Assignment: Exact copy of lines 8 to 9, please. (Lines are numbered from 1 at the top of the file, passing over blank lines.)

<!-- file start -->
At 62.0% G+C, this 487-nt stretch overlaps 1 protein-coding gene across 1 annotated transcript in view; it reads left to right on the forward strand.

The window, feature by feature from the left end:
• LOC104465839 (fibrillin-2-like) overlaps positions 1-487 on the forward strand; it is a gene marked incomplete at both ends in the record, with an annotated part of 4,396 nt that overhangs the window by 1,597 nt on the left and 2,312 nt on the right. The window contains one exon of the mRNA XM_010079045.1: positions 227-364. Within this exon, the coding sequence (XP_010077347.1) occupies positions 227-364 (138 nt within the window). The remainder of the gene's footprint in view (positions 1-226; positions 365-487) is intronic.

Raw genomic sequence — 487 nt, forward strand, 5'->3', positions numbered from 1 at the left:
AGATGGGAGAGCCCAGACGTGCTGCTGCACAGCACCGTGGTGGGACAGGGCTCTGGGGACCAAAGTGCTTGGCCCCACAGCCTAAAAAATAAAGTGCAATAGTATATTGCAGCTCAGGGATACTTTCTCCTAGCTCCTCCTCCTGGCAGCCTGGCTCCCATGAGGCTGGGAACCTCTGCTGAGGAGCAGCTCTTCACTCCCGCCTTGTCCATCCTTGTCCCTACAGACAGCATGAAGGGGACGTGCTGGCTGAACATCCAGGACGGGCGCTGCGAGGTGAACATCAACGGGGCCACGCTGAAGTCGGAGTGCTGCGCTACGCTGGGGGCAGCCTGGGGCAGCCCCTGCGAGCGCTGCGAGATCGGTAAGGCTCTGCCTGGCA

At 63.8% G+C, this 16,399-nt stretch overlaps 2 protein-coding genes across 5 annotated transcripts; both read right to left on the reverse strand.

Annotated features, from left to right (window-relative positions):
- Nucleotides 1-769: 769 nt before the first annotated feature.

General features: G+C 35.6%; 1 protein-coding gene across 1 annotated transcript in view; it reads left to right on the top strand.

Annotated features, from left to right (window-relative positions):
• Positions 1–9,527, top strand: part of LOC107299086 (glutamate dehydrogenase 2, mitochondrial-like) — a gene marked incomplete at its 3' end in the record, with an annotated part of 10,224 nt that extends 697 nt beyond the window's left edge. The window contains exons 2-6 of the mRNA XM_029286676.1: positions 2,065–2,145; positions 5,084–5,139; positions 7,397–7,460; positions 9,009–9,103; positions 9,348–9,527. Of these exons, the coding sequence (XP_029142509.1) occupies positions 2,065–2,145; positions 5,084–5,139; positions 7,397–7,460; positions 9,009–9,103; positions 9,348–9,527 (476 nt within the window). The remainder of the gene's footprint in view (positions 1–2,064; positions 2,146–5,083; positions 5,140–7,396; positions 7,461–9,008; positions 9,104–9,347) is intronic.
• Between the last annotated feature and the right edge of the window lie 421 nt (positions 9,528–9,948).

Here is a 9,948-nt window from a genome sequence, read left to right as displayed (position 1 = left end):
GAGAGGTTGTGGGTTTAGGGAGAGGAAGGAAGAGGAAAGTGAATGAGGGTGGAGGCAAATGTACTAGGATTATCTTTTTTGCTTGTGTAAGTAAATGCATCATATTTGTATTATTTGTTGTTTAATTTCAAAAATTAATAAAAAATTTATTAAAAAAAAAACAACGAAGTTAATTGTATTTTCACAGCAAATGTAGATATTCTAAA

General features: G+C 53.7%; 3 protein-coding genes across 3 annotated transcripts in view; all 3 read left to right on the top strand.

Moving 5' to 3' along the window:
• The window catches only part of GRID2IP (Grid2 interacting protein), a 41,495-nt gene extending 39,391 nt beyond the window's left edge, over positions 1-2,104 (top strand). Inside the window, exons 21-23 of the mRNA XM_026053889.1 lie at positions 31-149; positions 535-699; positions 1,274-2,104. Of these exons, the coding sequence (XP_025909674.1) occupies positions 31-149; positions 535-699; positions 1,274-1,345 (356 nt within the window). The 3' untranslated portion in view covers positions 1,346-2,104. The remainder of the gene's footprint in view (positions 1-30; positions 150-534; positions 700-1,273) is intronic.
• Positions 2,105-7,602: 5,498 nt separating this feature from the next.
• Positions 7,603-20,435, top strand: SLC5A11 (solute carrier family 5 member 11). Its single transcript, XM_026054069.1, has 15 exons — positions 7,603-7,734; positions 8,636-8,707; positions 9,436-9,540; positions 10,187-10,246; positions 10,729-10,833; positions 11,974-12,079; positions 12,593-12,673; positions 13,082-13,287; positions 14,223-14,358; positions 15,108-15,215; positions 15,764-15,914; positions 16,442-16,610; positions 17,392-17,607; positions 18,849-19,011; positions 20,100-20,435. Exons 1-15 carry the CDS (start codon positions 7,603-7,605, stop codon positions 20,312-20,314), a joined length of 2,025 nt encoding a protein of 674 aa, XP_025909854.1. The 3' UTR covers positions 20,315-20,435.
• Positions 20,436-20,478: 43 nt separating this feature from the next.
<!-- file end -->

- Nucleotides 1-769: 769 nt before the first annotated feature.

General features: G+C 35.6%; 1 protein-coding gene across 1 annotated transcript in view; it reads left to right on the top strand.